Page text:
Navigation Links
Gains made towards treatment of rare bone disease

This press release is available in French.

Diagnosed in toddlers, X-linked hypophosphatemia (XLH) is the most common form of heritable rickets, in which soft bones bend and deform, and tooth abscesses develop because infections penetrate soft teeth that are not properly calcified. Researchers at McGill University and the Federal University of Sao Paulo have identified that osteopontin, a major bone and tooth substrate protein, plays a role in XLH. Their discovery may pave the way to effectively treating this rare disease.

The findings were made by the laboratories of Marc McKee, a professor in the Faculty of Dentistry and the Department of Anatomy and Cell Biology at McGill University, and of Nilana M.T. Barros, a professor at the Federal University of Sao Paulo. The team built upon previous research that had shown that mutations in the single gene PHEX are responsible for causing XLH. The results of this latest research by Drs. McKee and Barros will be published in the March issue of the Journal of Bone and Mineral Research.

"XLH is caused in part by renal phosphate wasting, which is the urinary loss from the body of phosphate, an important building block of bones and teeth, along with calcium." says Prof. McKee. "In pursuing other factors that might contribute to XLH, we used a variety of research methods to show that PHEX enzymatic activity leads to an essentially complete degradation of osteopontin in bones."

This loss of osteopontin, a known potent inhibitor of mineralization (or calcification) in the skeleton and dentition, normally allows bones and teeth to mineralize and thus harden to meet the biomechanical demands placed on them. In XLH patients lacking functional PHEX enzyme, osteopontin and some of its smaller potent inhibitory peptides are retained and accumulate within the bone. This prevents their hardening and leads to soft deformed bones such as bowed legs (or knock-knees) seen in toddlers.

While not life-threatening, this decreased mineralization of the skeleton (osteomalacia), along with the soft teeth, soon leads to a waddling gait, short stature, bone and muscle pain, weakness and spontaneous tooth abscesses.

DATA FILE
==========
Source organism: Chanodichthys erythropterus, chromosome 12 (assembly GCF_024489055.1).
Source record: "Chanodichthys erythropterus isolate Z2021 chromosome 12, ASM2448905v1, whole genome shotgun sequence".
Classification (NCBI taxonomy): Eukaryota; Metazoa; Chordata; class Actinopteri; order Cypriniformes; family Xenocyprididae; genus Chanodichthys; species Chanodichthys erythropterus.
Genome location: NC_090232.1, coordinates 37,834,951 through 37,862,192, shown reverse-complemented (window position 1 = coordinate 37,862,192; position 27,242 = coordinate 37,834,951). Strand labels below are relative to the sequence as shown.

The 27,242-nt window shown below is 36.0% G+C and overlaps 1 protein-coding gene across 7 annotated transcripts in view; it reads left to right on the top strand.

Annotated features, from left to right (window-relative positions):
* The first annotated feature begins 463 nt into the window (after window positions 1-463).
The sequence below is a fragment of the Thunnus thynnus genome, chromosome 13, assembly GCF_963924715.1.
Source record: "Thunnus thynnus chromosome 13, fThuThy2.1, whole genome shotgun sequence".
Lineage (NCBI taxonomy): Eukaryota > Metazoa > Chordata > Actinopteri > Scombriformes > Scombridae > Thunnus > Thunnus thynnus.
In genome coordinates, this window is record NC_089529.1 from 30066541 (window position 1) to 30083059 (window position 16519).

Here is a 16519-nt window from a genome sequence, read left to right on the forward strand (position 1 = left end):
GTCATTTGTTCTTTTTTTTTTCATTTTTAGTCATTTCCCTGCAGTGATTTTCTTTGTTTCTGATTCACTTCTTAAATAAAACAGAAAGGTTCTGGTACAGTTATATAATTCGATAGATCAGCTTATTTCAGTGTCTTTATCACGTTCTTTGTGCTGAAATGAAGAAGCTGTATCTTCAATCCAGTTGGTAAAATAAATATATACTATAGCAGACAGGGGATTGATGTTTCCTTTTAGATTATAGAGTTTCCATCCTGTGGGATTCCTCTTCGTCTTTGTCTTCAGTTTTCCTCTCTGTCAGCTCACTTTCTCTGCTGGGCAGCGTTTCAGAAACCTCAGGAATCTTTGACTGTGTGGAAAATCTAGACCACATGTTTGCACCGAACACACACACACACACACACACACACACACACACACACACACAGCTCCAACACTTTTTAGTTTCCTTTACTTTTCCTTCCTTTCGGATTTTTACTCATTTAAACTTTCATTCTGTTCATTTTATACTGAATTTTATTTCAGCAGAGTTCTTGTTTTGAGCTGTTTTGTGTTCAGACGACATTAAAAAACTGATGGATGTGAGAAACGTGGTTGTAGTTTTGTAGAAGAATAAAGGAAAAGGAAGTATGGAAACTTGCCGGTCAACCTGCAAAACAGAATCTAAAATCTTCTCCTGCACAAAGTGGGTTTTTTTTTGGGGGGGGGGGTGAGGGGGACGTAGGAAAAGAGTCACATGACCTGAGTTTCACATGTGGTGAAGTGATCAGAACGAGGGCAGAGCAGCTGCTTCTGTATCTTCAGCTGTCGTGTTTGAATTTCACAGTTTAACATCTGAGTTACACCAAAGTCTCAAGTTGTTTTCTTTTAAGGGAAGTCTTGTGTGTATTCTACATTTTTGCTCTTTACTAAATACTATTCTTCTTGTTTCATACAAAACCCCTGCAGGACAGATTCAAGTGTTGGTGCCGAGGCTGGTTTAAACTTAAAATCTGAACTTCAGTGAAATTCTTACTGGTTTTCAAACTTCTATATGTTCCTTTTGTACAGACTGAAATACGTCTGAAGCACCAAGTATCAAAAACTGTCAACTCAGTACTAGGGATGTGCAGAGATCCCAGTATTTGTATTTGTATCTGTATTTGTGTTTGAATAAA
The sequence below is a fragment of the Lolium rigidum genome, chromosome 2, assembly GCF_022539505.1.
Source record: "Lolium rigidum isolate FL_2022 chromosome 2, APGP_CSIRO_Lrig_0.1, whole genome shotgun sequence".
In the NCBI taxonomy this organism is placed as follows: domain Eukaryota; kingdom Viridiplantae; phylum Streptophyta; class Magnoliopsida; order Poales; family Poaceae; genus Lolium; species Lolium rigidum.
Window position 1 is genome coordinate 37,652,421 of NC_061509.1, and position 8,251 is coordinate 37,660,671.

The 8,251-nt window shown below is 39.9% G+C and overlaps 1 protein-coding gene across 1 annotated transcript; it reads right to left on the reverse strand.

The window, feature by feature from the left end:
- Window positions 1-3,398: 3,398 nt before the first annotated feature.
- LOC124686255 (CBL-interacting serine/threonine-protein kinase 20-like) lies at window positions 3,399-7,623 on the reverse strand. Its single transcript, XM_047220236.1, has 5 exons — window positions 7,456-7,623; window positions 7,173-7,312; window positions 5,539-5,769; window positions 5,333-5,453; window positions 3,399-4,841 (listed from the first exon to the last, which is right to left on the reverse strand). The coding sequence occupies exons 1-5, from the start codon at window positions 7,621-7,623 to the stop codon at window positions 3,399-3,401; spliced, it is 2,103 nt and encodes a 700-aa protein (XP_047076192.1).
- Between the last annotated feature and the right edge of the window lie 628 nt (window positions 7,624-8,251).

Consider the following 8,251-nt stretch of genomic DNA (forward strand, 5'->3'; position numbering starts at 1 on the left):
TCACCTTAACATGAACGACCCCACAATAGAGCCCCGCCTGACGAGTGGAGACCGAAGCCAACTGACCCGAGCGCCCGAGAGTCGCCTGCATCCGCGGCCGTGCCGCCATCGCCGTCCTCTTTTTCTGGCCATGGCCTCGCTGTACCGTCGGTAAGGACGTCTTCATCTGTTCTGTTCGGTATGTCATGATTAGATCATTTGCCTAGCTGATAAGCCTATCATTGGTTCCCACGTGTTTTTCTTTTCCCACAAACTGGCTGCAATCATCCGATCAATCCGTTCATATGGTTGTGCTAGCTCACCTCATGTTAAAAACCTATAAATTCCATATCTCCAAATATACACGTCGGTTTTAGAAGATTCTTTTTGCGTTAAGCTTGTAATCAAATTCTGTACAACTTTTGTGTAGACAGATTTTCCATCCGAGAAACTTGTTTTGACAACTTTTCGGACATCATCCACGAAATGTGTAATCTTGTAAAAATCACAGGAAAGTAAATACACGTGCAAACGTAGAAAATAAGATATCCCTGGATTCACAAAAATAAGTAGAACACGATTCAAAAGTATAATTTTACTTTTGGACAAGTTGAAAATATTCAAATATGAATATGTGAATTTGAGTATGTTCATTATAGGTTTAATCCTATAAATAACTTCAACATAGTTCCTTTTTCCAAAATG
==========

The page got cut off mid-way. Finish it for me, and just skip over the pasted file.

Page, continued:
The fact that these symptoms are only partially improved by the standard treatment with phosphate which improves circulating phosphate levels prompted the researchers to look for local factors within the bone that might be blocking mineralization in these patients.

"With this new identification of osteopontin as a substrate protein for PHEX," says Professor Barros, "we can begin to develop an enzyme-replacement therapy to treat XLH patients who have nonfunctional PHEX, much as has been done using a different enzyme to treat another rare bone disease called hypophosphatasia."


Contact: Cynthia Lee
McGill University

Related medicine news :

1. Scientists identify major source of cells defense against oxidative stress
2. Omega-3 Supplements No Help Against Repeat Heart Trouble: Review
3. Kinase test may yield big gains for drug-resistant cancers
4. Will women use microbicides to protect themselves against HIV?
5. Vitamin E in diet protects against many cancers
6. Lower-Dose Radioiodine Effective Against Thyroid Cancer
7. Study identifies possible protective blood factors against Type 2 diabetes
8. New study of NIH funding allocations suggests potential efficiency gains
9. Stem Cell Study Shows Promising Results Against Heart Failure
10. Blood pressure drugs dont protect against colorectal cancer
11. CNIO scientists successfully test the first gene therapy against aging-associated decline
Post Your Comments:
(Date:11/30/2015)... , ... November 30, 2015 , ... ... continuing education course in Dallas, TX, on January 29 and 30, 2016. The ... improve the functions of their practices, to learn how to better succeed in ...
(Date:11/30/2015)... (PRWEB) , ... November 30, 2015 , ... ... a key disease-causing component of bacteria could be effective in fighting methicillin-resistant Staphylococcus ... Georgia State University. , Their study showed that small molecule analogs that target ...
(Date:11/30/2015)... ... November 30, 2015 , ... Dr. Seth D. Margulies ... locations, patients can visit Dr. Margulies to experience the best available orthodontic experience in ... title of "NJ Top Dentist"! , Orthodontics is the branch of dentistry that specializes ...
(Date:11/30/2015)... ... 2015 , ... ”Dying Words: The AIDS Reporting of Jeff Schmalz and How ... coincide with World AIDS Day. The multi-media project will be in audio documentary form ... he was dying of the disease. , A collaborative effort led by author, professor ...
(Date:11/30/2015)... (PRWEB) , ... November 30, 2015 , ... ... Reports magazine, quoted Michael Hansen, Ph.D., a senior scientist at Consumer Reports as ... more so for a child’s exposure limits. , The original Nov 2015 CR ...
Breaking Medicine News(10 mins):
(Date:11/30/2015)... KONG, Nov. 30, 2015 (HK$,000)For the Six Months Ended 30 September 2015 ... Income , 421,979 , 384,242 , ... , 34,719 , (18.3) Medical Insurance ... , 16.1 Medical Devices and Accessories Sales , ... Chinese Herbal Medicines Sales , 2,822 , ...
(Date:11/30/2015)... Calif. , Nov. 30, 2015 /PRNewswire/ ... the norm in U.S. medical imaging is ... increasingly popular accountable care payer-provider contracts are ... and, in their wake, alter provider-vendor relationships. ... payments will push forward new purchasing frameworks ...
(Date:11/30/2015)... Nov. 30, 2015 Oramed Pharmaceuticals Inc. (NASDAQ: ... the development of oral drug delivery systems, announced today ... at up to $50,000,000 with Hefei Tianhui Incubator of Technologies Co., Ltd. ... capsule, ORMD-0801, in China , ... . The agreements were signed at the Israel ...
Breaking Medicine Technology: